Library staff are experiencing increased work role complexity as they move from being service providers towards greater instructional roles, providing bibliographic instruction, user education, and information literacy instruction. The purpose of this paper is to explore how library staff relate to their instructional roles and the implications of those self‐understandings for instructional outcomes.
Data collected from qualitative interviews with library staff in Canadian academic and public libraries and diary entries written over a three‐month period were analyzed using NVivo software and an open‐coding, grounded‐theory approach. The study took a phenomenological perspective and was influenced by constructivist sociological role theory.
Data analysis revealed the central place of affect in the experiences of librarians engaged in instructional work, and brought focus to the relational aspects of this work and the affective impact of visibility/invisibility of instructional outcomes. A prominent theme was the expression of “emotional labour”; participants used a variety of methods to manage this occupational stressor as they experienced it within the context of instructional work.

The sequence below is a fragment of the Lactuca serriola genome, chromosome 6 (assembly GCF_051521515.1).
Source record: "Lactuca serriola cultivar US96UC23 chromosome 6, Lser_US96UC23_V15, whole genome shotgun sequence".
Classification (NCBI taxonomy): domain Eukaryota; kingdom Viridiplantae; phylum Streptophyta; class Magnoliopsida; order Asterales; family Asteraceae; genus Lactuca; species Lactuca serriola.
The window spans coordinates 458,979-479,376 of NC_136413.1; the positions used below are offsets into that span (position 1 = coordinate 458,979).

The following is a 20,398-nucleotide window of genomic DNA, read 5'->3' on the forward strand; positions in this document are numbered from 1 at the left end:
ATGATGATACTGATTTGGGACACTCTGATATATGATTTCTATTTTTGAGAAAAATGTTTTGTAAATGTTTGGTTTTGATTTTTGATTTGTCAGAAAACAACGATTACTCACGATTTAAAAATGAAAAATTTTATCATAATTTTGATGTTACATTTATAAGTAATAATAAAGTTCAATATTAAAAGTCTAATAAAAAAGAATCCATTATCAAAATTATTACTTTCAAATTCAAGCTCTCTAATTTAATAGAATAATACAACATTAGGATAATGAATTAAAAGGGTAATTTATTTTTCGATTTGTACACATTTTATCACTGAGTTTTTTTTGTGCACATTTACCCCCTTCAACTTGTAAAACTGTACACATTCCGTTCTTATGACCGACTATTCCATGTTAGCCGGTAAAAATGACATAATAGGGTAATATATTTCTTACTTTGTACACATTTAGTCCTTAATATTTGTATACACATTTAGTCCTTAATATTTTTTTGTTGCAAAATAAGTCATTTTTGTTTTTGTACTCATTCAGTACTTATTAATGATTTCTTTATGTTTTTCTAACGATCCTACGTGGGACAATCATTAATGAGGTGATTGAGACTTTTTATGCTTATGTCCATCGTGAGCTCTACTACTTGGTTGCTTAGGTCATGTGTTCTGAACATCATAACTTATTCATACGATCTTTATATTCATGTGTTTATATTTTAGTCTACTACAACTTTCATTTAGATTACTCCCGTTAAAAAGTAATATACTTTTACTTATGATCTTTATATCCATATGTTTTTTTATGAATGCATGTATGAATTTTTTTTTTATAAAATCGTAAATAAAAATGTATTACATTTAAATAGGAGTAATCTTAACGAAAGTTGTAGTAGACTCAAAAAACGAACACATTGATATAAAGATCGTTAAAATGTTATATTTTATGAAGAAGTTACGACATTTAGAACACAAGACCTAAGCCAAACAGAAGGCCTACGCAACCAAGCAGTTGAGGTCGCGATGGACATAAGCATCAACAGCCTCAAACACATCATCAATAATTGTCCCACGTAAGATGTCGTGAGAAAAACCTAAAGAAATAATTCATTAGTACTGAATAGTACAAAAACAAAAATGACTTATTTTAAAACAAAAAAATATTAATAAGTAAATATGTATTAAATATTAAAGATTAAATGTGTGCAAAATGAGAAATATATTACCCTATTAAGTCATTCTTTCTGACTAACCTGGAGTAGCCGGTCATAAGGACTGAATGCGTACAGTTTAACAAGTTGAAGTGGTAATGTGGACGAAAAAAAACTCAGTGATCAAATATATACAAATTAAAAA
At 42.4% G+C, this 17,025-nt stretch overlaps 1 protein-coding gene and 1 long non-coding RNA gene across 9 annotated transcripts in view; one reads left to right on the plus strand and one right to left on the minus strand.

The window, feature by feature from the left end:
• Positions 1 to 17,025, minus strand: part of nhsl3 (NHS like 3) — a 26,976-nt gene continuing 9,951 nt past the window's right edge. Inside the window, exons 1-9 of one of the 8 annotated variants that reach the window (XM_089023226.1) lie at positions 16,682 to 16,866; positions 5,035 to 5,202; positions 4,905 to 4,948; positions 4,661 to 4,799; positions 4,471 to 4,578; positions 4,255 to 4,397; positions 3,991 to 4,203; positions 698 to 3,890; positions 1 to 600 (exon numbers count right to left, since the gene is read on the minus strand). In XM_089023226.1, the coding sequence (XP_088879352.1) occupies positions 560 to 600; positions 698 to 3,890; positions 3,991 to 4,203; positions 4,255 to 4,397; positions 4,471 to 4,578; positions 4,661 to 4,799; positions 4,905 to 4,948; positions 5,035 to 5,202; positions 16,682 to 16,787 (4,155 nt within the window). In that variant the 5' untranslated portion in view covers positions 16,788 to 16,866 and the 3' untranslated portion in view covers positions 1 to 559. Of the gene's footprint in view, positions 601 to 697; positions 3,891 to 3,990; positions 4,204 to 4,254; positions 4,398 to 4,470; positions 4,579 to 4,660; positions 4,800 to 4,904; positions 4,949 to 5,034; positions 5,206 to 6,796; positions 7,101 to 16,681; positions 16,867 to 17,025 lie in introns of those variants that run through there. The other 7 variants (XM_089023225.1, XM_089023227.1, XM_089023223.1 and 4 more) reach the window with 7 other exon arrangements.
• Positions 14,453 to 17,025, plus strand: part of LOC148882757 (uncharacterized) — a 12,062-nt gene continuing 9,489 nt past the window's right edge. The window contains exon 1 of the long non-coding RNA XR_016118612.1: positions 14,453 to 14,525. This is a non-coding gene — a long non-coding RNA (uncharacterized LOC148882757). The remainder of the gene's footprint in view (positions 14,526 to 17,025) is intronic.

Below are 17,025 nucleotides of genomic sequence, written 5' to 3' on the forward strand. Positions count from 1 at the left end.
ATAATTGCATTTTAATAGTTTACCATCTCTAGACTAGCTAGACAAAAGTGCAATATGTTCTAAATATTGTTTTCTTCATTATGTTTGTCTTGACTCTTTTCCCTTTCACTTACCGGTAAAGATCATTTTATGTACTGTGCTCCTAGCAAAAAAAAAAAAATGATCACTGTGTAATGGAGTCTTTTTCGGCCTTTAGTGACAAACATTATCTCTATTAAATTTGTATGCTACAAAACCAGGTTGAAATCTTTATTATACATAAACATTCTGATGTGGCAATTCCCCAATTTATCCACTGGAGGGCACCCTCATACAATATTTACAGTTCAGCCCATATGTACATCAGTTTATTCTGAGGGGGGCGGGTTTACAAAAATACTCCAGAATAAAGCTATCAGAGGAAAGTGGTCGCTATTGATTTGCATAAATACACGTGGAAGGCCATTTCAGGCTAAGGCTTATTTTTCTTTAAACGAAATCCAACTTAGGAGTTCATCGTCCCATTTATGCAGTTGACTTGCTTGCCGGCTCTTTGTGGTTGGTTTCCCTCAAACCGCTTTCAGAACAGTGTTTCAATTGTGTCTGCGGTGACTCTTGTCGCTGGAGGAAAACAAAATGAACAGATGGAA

Individuals and organizations will benefit from considering the influence of affect on library staff. Those who educate librarians should seek to improve understanding of affect and its impact on instruction; organizations will benefit from addressing the emotional labour performed as a part of the teaching role.
The study draws attention to the affective experiences of library staff. This is the first research article in the LIS literature to explore emotional labour as it relates to librarians.
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